Journal of Arid Land

Article Title

Plantations of native shrub species restore soil microbial diversity in the Horqin Sandy Land, northeastern China


Caragana microphylla Lam., a leguminous shrub species, plays an important role in revegetation in the degraded ecosystems of the Horqin Sandy Land, Northeastern China. Large areas planted with this shrub have been artificially established as sand binders for soil protection, which might change the composition of soil bacterial communities with the development of sand dune stabilization. In this paper, we investigated the diversity and composition of native soil bacterial communities in the C. microphylla plantation for sand fixation using polymerase chain reaction with denaturing gradient gel electrophoresis (PCR-DGGE) to understand the influence of this plantation on sandy soil ecosystem development. We collected soil samples from plantations with an age sequence of 0, 9, 16, and 26 years, as well as from the natural community, to identify the differences among soil bacterial communities. The result showed that bacterial abundance and community composition in the sandy land were affected by the age of the C. microphylla plantation. Moreover, bacterial diversity decreased with increasing plantation age, and the composition of the bacterial community in the 26-year plantation was similar to that in the natural community. Phylogenetic analysis of bands excised from the DGGE gels showed that members of alpha Proteobacterium, gamma Proteobacterium, Gemmatimonadetes and Chloroflexi were dominant in the sandy land. The stabilization of moving sand dune and development of sand-fixed plantation resulted in an increase of soil fertility, which could drive the structural evolvement of soil bacterial community, and it needs over 20 years for the soil bacterial community to form a stable structure, similar to the case for the natural vegetation.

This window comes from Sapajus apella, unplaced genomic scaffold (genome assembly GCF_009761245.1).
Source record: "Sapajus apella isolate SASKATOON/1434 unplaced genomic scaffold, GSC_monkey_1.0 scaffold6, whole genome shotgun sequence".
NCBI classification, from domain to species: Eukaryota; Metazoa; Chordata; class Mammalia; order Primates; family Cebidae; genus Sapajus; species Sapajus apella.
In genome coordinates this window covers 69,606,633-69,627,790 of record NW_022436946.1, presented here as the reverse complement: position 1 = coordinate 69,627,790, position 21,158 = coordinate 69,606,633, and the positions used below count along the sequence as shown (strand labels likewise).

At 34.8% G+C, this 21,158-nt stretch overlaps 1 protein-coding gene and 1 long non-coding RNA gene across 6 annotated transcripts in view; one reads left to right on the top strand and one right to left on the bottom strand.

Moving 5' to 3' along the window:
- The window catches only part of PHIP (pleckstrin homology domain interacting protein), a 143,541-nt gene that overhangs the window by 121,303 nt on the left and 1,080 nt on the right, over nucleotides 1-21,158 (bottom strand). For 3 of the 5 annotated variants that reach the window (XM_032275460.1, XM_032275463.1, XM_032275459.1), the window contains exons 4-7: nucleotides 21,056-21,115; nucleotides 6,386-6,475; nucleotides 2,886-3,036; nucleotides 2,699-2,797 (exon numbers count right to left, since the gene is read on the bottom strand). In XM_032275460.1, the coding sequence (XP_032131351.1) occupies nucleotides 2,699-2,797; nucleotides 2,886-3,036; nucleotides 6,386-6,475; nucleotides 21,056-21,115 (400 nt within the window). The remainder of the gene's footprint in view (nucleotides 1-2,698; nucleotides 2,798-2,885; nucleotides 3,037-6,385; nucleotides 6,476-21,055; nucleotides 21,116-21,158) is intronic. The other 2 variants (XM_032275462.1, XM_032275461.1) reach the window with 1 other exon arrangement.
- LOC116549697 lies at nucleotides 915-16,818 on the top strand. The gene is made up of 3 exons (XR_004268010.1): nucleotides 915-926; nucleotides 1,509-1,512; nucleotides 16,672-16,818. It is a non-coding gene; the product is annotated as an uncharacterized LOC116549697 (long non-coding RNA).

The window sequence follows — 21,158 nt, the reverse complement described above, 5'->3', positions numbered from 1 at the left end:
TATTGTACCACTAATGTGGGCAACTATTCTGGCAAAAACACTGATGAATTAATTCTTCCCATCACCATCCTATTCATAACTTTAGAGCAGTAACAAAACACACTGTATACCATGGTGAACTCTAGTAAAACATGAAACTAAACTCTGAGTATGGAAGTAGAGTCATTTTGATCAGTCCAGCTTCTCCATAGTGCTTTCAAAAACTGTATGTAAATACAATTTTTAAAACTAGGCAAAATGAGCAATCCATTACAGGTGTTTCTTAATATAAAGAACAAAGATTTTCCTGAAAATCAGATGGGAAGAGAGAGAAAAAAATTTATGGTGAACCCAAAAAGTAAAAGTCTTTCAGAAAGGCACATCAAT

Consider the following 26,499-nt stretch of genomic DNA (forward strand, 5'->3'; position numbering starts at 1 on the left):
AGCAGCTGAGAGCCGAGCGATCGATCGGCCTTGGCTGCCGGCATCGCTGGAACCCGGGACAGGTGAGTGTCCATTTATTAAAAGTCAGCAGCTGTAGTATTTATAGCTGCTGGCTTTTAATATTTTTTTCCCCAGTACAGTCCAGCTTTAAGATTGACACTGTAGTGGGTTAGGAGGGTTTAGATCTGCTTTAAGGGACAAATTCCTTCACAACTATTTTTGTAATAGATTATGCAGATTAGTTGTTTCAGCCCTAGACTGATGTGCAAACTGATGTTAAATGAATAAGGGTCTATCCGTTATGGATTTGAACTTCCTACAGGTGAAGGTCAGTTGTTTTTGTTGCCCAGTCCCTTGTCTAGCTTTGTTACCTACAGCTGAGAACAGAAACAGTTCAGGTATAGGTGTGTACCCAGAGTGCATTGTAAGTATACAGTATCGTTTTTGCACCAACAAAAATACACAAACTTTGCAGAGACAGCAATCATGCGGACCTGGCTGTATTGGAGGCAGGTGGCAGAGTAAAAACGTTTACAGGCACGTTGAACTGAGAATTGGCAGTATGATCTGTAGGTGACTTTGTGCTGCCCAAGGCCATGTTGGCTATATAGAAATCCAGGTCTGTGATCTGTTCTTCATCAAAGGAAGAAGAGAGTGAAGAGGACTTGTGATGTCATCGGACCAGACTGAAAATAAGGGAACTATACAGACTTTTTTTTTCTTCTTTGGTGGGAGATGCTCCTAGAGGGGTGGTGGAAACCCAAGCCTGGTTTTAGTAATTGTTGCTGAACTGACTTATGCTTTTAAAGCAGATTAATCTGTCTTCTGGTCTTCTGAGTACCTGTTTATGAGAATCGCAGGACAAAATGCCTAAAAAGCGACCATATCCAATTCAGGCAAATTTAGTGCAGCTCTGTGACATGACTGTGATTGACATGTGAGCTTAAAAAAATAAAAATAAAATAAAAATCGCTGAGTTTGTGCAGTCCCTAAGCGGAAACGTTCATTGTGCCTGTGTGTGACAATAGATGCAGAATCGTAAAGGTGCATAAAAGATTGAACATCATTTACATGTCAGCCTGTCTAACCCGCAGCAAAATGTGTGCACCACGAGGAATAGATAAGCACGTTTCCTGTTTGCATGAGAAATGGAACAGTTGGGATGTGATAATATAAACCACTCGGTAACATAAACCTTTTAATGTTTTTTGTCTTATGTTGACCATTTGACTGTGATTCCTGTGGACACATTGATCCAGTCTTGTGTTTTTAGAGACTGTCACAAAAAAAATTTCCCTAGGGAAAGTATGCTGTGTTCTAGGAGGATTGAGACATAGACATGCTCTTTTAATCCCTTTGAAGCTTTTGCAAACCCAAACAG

soil bacteria; diversity; plantation age; denaturing gradient gel electrophoresis; Horqin Sandy Land

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